Many writers who are newly published or new to social media can feel confused about what they should share publicly as they make their first foray into social media marketing.
Some fear the vulnerability of having their content shared freely on the Internet. Others may feel that they have exhausted the topic they write about.
When asked, I sometimes respond by suggesting to authors what they shouldn’t post: pictures of kittens (there already too many on the Internet, especially on Facebook) or images of meals they prepare, unless they wrote a cookbook and have mastered the skill of presenting food on a plate.
Represent Your Brand on Social Media
It can be difficult for authors to think of themselves as a brand, but you are, and your readers (and colleagues) are watching you.
Try to reflect your brand in every post and tweet. For example, on my Facebook page and Twitter, LinkedIn and Google+ accounts, I stick to the topics of social media and writing. On my blog, I write about how writers can use social media to market their books. On Pinterest, I’ve created pinboards filled with social media infographics as well as boards that reflect my interest in reading, writing, bookstores, and bookshelves, as well as boards on quotes from famous authors and writing prompts. Social media and information about books – including an occasional post on social media – are the only topics I write about and share.
As a brand, it’s important for you to keep your messaging consistent. If you write about traveling abroad on $30/day, give tips throughout the year. If you wrote a book about hiking, offer tips on boots, tents, and camping with a three-year-old. If you wrote a book about running a small business, provide time management and other tips throughout the year.
Ask questions, seek engagement and return to your social media networks during the day to acknowledge comments. Make time to engage with your friends and fans by clicking on your Home tab and seeing what they have to say. Don’t forget to share their posts too, and leave comments.
Writers: Use These 20 Ideas When You Share on Social Media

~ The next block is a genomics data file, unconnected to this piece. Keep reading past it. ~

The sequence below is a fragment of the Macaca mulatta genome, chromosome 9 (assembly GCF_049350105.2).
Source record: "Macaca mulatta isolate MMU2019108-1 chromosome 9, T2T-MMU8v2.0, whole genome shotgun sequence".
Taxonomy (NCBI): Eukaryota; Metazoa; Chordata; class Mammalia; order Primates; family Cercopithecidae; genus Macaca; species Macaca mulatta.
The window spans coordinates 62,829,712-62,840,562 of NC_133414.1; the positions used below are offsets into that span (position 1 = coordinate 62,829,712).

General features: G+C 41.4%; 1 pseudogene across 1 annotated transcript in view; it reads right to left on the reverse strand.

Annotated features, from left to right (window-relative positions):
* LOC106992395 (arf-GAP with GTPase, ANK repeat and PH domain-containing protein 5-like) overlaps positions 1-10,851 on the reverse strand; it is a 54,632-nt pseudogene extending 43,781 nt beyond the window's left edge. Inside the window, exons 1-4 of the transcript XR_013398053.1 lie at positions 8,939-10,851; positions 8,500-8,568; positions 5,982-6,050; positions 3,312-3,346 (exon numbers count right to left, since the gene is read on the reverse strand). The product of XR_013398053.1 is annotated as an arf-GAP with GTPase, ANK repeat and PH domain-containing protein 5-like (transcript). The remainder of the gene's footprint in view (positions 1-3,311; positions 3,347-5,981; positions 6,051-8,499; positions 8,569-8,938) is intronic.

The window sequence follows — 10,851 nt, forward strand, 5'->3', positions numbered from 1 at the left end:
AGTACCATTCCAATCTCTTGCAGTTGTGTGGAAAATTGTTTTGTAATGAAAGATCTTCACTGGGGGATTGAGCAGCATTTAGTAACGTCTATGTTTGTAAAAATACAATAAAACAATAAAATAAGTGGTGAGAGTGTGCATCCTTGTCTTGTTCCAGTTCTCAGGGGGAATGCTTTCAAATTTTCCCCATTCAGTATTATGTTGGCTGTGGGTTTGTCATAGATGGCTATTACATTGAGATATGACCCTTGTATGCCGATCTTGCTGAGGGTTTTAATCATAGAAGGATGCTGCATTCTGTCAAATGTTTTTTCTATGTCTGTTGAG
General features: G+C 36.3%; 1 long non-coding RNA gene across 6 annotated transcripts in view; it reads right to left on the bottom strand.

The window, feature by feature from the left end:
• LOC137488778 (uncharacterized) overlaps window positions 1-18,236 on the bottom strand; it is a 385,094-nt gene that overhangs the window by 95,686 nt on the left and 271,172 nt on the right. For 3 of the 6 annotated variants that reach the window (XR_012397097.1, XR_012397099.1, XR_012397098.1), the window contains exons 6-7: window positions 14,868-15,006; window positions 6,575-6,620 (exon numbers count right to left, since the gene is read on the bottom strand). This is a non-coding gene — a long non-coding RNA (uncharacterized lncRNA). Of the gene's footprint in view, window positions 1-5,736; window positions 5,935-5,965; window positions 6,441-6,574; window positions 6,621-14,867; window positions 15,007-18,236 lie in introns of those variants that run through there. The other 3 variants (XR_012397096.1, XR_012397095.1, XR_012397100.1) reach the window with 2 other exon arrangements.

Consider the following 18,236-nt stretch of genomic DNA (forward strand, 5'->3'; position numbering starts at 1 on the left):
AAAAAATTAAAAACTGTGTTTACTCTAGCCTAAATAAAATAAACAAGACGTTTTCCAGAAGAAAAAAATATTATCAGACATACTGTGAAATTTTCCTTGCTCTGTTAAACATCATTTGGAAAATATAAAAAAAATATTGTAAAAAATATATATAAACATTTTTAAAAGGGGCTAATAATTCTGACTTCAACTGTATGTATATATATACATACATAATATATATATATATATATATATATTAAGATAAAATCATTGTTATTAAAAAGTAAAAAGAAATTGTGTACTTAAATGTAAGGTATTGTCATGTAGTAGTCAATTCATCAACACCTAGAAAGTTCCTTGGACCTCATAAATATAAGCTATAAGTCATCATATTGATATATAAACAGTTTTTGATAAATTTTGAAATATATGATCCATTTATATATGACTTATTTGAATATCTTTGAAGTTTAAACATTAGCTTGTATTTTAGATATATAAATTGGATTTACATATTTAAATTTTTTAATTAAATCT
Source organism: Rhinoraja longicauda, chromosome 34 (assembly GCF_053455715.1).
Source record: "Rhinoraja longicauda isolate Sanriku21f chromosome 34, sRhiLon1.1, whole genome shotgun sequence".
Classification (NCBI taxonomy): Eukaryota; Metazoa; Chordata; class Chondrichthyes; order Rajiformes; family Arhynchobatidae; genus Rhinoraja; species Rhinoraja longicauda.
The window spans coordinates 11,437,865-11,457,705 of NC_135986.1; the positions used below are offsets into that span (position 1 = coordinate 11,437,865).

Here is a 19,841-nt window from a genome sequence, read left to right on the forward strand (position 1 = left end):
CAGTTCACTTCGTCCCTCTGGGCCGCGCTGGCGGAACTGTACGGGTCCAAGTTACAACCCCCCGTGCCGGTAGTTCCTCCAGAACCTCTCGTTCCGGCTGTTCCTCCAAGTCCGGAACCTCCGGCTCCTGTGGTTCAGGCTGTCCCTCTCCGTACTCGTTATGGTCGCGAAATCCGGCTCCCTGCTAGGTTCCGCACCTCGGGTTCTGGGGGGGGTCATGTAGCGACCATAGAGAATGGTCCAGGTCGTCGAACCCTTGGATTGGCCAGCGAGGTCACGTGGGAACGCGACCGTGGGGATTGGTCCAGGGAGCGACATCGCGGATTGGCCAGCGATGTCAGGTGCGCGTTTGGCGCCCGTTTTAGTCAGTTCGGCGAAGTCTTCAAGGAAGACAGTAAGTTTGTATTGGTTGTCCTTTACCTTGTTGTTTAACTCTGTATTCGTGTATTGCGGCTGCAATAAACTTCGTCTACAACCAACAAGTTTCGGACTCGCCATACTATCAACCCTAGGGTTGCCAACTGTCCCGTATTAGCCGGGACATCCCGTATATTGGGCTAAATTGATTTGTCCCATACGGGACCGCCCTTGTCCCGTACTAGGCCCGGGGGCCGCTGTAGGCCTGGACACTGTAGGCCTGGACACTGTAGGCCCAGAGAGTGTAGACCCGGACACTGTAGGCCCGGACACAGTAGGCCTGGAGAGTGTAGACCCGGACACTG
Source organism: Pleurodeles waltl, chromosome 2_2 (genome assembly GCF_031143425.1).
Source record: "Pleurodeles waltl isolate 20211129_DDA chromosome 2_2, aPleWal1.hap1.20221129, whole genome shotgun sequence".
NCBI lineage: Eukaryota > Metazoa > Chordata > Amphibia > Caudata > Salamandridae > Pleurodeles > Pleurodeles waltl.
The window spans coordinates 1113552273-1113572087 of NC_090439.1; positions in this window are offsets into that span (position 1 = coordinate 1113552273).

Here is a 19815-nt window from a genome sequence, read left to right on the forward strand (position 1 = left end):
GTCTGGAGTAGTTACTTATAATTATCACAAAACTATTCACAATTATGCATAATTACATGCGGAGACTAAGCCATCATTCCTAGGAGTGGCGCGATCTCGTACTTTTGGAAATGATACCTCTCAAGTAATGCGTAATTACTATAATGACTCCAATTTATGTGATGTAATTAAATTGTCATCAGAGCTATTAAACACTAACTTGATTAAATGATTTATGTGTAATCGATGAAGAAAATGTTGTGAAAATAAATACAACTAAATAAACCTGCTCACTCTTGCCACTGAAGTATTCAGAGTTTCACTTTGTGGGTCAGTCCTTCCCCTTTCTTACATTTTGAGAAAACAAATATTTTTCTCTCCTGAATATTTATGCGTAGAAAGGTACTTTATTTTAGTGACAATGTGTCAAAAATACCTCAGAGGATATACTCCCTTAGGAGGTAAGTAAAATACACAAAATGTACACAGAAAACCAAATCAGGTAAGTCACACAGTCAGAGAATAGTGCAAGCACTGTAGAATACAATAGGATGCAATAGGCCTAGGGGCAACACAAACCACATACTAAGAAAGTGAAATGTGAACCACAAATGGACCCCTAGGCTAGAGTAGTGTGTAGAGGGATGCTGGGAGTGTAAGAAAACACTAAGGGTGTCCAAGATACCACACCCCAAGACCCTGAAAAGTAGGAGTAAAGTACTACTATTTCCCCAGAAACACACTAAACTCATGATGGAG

If you need more ideas about what you can post, here is a list of twenty items that you can share on your social media profiles.
- Share book covers, especially if you can’t decide which of several versions you should use. Post the covers and ask your followers to help you decide.
- Share a poem, a free chapter of your book or a free short story from an anthology.
- Did you create a Goodreads giveaway? Let your followers know about it.
- Share your shelf of favorite books on Goodreads, LibraryThing or Riffle.
- Share pictures of yourself from a recent reading or workshop you taught.
- Share pictures of your books on shelves at a local café or bookstore.
- Share video clips from your readings.
- Share a podcast of you talking about your book.
- Did a colleague start a Kickstarter campaign? Encourage your fans and followers to make a donation.
- Share links to your blog posts.
- Create a variety of pinboards on Pinterest (author quotes, writing prompts, favorite books, colleagues’ books, etc.) and share links to them.
- Share information about your colleagues’ book and blog posts.
- Let your readers know when you discount prices on your books.
- Go to Alltop and curate information to share. Topics can include advice from famous writers, writing tips, writing prompts, or information about blogging and self-publishing.
- Collect and share cartoons about the writing process. Your friends will enjoy the opportunity to chuckle.
- Don’t forget to share great lines from your books or poetry.
- Let your readers know about a free eBook you offer when the sign up for your eNewsletter.
- Sign up for a curation application such as Scoop.it. You’ll be able to curate information, publish it in the form of an online magazine, and share the link to each publication on your social media networks.
- Continue to search for new methods to promote or share your books and then write about what you’ve learned. You can then share the link to the post and help your colleagues continue their education as well.
- Sign up for Canva or PicMonkey, create branded images with a text overlay and share them with your fans and followers.
What ideas do you have that I didn’t mention here?
About the Author
Frances Caballo is a social media manager for writers and author of Avoid Social Media Time Suck: A Blueprint for Writers to Create Online Buzz for Their Books and Still Have Time to Write, Social Media Just for Writers: The Best Online Marketing Tips for Selling Your Books and Blogging Just for Writers. Presently, she is the Social Media Manager for the Women’s National Book Association-SF Chapter, the San Francisco Writers Conference, and the Bay Area Independent Publishers Association. You can find her on Facebook, Twitter, LinkedIn, Pinterest, and Google+.
Photo courtesy of pakorn | freedigitalphotos.net
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